Do you know the difference between an accelerator and an incubator?

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Reine Farhat, Arabic Editor at Wamda, contributed to this article.

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Terms like accelerators and incubators are no longer new to entrepreneurs, yet some might still have trouble differentiating between the two, and knowing which is the best option for growing their startups.

The difference between incubators and accelerators

Typically, both accelerators and incubators are organizations that help entrepreneurs turn their ideas into profitable projects, by offering mentorship, financial support, and access to mentors. So where is the difference exactly?

Both incubators and accelerators offer a program, funding, and working space, but sometimes in different ways:

  • Program period: A typical mentorship at an accelerator lasts between three to nine months; many are based upon Y Combinator’s initial model. The duration of an incubator program could reach five years.

  • Funding: Accelerators often take around 8 to 10% of equity in exchange for anywhere from $15,000 USD to $40,000 USD; incubators typically usually invest, but often do match startups with potential investors.

  • Working space: Both often provide offices for startups to work and meet experts and other entrepreneurs.

But which one is right for your startup?

The common assumption is that if you have already received investment and are looking for mentorship, or have a functioning startup and aren’t looking to give up equity, then you should choose an incubator. If, on the other hand, you’re closer to the idea stage, or you want to offer up equity to go through a “bootcamp,” and then raise investment, an accelerator might be best.

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It gets tricky

The problem is that differentiating between incubators and accelerators is not always that easy. More and more organizations are opting for hybrid models, which, they believe, will be better suited to their audience. This is especially true in the MENA region where the startup scene is still young and need different support than in the more mature economies where those models were created.

Going through our list of incubators and accelerators in the region, you’ll notice that some incubators have accelerators features – Berytech can offer funding for equity – and some accelerators offer incubation-like features, like AUC, which lets the startups that have graduated from its acceleration program stay for an incubation follow-up program. So, don’t limit yourself to a label. Even if you’re looking for an acceleration program, don’t neglect the incubation programs; look at the programs more than the labels.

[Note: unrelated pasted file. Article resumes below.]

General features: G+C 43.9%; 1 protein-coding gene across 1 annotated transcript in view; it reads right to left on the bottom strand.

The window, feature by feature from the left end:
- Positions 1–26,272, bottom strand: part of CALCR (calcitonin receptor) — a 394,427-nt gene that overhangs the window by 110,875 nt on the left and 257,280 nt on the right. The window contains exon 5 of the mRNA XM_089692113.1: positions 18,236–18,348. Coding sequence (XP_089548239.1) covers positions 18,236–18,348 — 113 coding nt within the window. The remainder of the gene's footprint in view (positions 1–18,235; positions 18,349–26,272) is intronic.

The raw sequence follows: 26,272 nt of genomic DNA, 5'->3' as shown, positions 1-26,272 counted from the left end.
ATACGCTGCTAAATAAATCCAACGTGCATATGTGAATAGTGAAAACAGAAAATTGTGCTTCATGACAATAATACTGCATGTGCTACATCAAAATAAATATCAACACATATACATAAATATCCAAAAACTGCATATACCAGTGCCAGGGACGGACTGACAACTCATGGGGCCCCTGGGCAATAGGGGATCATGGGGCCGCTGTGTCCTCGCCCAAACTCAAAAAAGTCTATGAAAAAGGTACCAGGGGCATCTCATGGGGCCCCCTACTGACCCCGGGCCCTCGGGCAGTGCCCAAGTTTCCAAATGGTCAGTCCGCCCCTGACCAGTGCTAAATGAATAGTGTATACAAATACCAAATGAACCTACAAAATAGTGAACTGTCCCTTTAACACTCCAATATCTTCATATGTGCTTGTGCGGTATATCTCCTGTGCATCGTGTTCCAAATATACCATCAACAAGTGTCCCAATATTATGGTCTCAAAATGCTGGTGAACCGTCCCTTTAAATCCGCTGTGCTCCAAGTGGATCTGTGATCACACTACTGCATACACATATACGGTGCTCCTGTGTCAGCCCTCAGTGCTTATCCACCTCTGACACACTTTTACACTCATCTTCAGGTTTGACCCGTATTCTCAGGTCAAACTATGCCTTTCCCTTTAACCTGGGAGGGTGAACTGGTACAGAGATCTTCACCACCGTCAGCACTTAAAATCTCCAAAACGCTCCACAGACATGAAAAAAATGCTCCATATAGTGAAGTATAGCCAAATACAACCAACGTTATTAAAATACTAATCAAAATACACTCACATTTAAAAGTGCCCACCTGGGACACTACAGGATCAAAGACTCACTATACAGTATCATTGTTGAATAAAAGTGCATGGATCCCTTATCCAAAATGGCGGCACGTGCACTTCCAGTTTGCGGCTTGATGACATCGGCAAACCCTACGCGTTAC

Also, think about what you’re looking for, regardless of the label. If you’re looking for funding and a place to work, look for a program that offers both; if what your startup needs is introduction to corporations or banks, look for a program that is known for its contacts book.


Remember that not all incubators/accelerators are equal. Some incubators will have such a great mentoring program, and will put you in touch with so many people that in four months you'd have accelerated your startup far more than in a not-so-good accelerator.

In this context, it is very important to verify the reputation and experience of the team, and to check with alumni about their experiences. Keep in mind that just because an incubator or accelerator boasts famous alumni doesn’t mean their program is great.

Incubators and accelerators usually list their alumni on their website, and don’t be shy about contacting the alumni directly. Another solution can be to browse the internet for opinion articles or to ask on social media. (One thing we can say from hitting Facebook is that Turn8 alumni are not that satisfied with their experience.)

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